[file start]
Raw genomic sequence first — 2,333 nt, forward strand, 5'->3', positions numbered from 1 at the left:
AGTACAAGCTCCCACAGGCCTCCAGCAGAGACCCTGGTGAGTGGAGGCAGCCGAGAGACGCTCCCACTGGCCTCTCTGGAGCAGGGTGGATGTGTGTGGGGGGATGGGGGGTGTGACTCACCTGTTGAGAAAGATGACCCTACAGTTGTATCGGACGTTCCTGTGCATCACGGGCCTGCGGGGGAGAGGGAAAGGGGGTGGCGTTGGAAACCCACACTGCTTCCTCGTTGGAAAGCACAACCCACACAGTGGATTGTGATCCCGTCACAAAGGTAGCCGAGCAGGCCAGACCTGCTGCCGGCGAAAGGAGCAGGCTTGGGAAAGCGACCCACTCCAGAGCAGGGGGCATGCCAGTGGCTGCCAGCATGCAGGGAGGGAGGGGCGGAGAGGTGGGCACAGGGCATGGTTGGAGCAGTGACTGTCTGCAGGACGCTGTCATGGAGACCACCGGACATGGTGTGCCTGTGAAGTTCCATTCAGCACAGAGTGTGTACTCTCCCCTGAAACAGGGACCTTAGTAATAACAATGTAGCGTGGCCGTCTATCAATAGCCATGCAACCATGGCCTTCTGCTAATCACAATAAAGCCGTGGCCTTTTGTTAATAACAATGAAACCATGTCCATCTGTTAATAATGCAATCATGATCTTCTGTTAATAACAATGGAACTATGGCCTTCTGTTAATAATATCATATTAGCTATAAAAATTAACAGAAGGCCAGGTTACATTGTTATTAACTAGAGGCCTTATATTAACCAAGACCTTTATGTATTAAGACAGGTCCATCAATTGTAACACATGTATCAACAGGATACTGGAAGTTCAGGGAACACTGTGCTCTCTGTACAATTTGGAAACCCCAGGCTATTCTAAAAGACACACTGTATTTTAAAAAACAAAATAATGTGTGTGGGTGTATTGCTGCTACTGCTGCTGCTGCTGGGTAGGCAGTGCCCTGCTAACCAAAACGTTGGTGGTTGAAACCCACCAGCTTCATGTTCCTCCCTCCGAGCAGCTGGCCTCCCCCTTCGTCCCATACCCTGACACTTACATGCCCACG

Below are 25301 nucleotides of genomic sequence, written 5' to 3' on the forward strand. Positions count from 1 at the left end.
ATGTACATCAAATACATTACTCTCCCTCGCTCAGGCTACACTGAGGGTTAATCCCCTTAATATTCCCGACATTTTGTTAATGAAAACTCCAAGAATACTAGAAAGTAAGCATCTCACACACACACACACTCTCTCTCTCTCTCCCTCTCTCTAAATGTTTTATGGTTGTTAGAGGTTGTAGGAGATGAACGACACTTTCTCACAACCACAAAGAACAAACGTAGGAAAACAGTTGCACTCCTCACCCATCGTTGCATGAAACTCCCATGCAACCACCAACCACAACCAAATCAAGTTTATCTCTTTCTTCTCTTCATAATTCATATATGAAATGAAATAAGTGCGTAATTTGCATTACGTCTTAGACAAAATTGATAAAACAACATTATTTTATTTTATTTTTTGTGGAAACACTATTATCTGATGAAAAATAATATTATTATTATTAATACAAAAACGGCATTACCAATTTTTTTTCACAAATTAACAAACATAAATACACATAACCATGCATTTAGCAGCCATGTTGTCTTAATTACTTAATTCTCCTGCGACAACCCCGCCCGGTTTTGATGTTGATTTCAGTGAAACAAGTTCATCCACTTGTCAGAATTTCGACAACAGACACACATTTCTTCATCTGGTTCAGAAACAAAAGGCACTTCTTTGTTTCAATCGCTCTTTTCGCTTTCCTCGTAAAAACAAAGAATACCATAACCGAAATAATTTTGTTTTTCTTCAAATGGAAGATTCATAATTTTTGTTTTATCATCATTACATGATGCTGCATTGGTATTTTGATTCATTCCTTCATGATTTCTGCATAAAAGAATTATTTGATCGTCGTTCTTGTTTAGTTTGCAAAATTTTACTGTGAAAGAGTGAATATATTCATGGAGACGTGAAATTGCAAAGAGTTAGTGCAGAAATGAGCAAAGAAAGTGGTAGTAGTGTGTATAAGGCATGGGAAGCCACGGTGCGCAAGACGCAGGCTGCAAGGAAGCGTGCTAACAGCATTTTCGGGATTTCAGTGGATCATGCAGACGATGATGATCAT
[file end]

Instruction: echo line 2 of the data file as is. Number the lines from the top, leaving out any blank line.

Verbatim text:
AGTACAAGCTCCCACAGGCCTCCAGCAGAGACCCTGGTGAGTGGAGGCAGCCGAGAGACGCTCCCACTGGCCTCTCTGGAGCAGGGTGGATGTGTGTGGGGGGATGGGGGGTGTGACTCACCTGTTGAGAAAGATGACCCTACAGTTGTATCGGACGTTCCTGTGCATCACGGGCCTGCGGGGGAGAGGGAAAGGGGGTGGCGTTGGAAACCCACACTGCTTCCTCGTTGGAAAGCACAACCCACACAGTGGATTGTGATCCCGTCACAAAGGTAGCCGAGCAGGCCAGACCTGCTGCCGGCGAAAGGAGCAGGCTTGGGAAAGCGACCCACTCCAGAGCAGGGGGCATGCCAGTGGCTGCCAGCATGCAGGGAGGGAGGGGCGGAGAGGTGGGCACAGGGCATGGTTGGAGCAGTGACTGTCTGCAGGACGCTGTCATGGAGACCACCGGACATGGTGTGCCTGTGAAGTTCCATTCAGCACAGAGTGTGTACTCTCCCCTGAAACAGGGACCTTAGTAATAACAATGTAGCGTGGCCGTCTATCAATAGCCATGCAACCATGGCCTTCTGCTAATCACAATAAAGCCGTGGCCTTTTGTTAATAACAATGAAACCATGTCCATCTGTTAATAATGCAATCATGATCTTCTGTTAATAACAATGGAACTATGGCCTTCTGTTAATAATATCATATTAGCTATAAAAATTAACAGAAGGCCAGGTTACATTGTTATTAACTAGAGGCCTTATATTAACCAAGACCTTTATGTATTAAGACAGGTCCATCAATTGTAACACATGTATCAACAGGATACTGGAAGTTCAGGGAACACTGTGCTCTCTGTACAATTTGGAAACCCCAGGCTATTCTAAAAGACACACTGTATTTTAAAAAACAAAATAATGTGTGTGGGTGTATTGCTGCTACTGCTGCTGCTGCTGGGTAGGCAGTGCCCTGCTAACCAAAACGTTGGTGGTTGAAACCCACCAGCTTCATGTTCCTCCCTCCGAGCAGCTGGCCTCCCCCTTCGTCCCATACCCTGACACTTACATGCCCACG